Context 164 - May 2020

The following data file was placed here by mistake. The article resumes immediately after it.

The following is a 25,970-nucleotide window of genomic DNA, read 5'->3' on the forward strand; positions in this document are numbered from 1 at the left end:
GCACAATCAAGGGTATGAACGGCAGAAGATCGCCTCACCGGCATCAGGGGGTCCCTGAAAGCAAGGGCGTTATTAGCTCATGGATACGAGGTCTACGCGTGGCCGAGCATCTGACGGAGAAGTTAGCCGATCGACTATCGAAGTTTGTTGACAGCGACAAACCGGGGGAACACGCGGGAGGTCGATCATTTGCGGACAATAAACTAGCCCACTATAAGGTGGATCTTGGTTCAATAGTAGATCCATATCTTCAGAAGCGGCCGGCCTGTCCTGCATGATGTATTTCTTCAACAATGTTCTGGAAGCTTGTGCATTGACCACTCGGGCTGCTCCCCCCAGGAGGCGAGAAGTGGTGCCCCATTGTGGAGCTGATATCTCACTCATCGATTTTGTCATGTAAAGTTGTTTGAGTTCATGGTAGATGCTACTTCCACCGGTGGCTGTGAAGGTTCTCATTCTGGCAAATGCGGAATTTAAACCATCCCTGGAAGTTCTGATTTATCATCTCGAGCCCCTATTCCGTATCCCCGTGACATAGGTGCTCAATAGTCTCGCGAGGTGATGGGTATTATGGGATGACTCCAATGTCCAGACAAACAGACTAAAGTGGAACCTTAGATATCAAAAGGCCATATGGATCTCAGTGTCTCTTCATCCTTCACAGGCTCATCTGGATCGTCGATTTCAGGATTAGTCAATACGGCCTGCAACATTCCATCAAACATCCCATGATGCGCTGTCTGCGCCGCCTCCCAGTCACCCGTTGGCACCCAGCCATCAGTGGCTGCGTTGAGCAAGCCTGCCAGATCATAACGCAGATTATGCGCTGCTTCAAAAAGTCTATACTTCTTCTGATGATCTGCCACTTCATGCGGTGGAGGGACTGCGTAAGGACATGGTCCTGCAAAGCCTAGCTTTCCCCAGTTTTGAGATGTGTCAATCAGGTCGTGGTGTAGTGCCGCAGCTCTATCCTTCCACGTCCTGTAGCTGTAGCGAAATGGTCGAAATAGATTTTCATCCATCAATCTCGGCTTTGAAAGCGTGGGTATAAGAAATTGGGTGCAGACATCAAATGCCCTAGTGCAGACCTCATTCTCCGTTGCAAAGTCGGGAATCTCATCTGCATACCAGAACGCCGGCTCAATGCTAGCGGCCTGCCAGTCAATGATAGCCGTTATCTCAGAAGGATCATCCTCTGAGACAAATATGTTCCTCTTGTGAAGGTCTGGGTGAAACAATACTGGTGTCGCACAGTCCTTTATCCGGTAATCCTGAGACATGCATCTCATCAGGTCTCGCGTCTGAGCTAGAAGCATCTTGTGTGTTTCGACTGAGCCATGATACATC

12 C O N T E X T 1 6 4 : M A Y 2 0 2 0 SOKI RHEE-DUVERNE Assessing moisture in porous building materials Despite the plethora of techniques that are available for assessing moisture in traditional porous building materials, none is completely effective, and all have their limitations. All traditional building materials are semi- porous and contain some inherent moisture. It is important to differentiate between a building in its ‘natural’ state, that is in equilibrium with the surrounding air, and a building that is suffering from damp. Inherentmoisture is usually not problematic unless it accumulates over long periods. Damage occurs when there is an excessive amount of moisture, known as free moisture, which is caused by liquid water. 1 Different ranges of measuring moisture are suitable for differing ranges of moisture condi- tions. Some methods are appropriate in the hygroscopic range at relative humidities below 95-98 per cent, while others are more applica- ble in the capillary range at relative humidities above 98 per cent. There are many ways to measure moisture, some destructive and others not. Moisture content can be measured either directly or indirectly, based on a variety of physical phenomena. Some are quantitative, measuring absolute moisture content. The majority are semi-quantitative, meaning that they can relate readings to the relative moisture content of materials.If calibration of these techniques is possible, readings can represent actual moisture content. Both semi-quantitative and qualitative methods are reliable only when used comparatively. Differing strategies are available, depending on what is required. Despite the plethora of techniques avail- able, none is completely effective, and all have their limitations. Comparative information on performance and how they should be used in situ is lacking. There is a lack of confidence in their accuracy and their comparability. There are difficulties in interpretation as techniques are based on different scientific principles.To address this knowledge gap, Historic England commissioned Heather Viles of Oxford University to compare the performance of different methods of assessing moisture in porous building materials. 2 The research tested 12 non-invasive and five invasive moisture measurement methods on sample blocks of masonry in the laboratory under controlled conditions. They examined how the techniques performed under drying and wetting conditions by plotting gravimetrically determined mois- ture contents against individual meter readings. The gravimetric test method is the most accurate as it determines the absolute moisture content by comparing the wet weight of a sample to its oven-to-dry weight. It is often used as a benchmark for comparing all other methods or for calibration. 3 However, it can still give a wide range of moisture contents across one wallbecause of natural material variability, contaminants and the non-homogeneity of tra- ditional building materials. 4 In most instances, gravimetry is unnecessary, unfeasible and sometimes not permitted as it requires a sample of the material to be taken. It cannot be used to compare moisture contents of dissimilar masonry materials because of their differing moisture storage functions. The method should not be confused with gravimetric methods using proxy materials. One well-established example of this is to insert timber dowels into predrilled holes and leave them there until their moisture content stabilises. This proxy material can then be removed for gravimetric analysis, minimising the destruction of original fabric. Using timber dowels in this way is inexpensive and can be a The passive thermal image of a wall has detected moisture ingress from the chimney on the right- hand half of the rear east elevation of a house in Cumbria. The purple indicates damp areas. 1 Straube, John (2006) ‘Moisture and Materials’, Building Science Digests 138, October, www. buildingscience.com/ documents/digests/ bsd-138-moisture- and-materials 2 Viles, H, Zhang, H and Orr, S (2019) Unpublished report for Historic England, Damp Monitor: a comparative evaluation of methods to monitor moisture in historic porous masonry materials , School of Geography and the Environment, Oxford University 3 ASTM (2003), Standard Test Methods for Use and Calibration of Hand- held Moisture Meters , D4444-92 4 Brian Ridout has gravimetrically measured the moisture content of three courses of brick and found a range of moisture content values from less than one per cent to greater than six per cent. See Ridout, B and McCaig, I (2016), Measuring Moisture Content in Historic Building Materials , Historic England.

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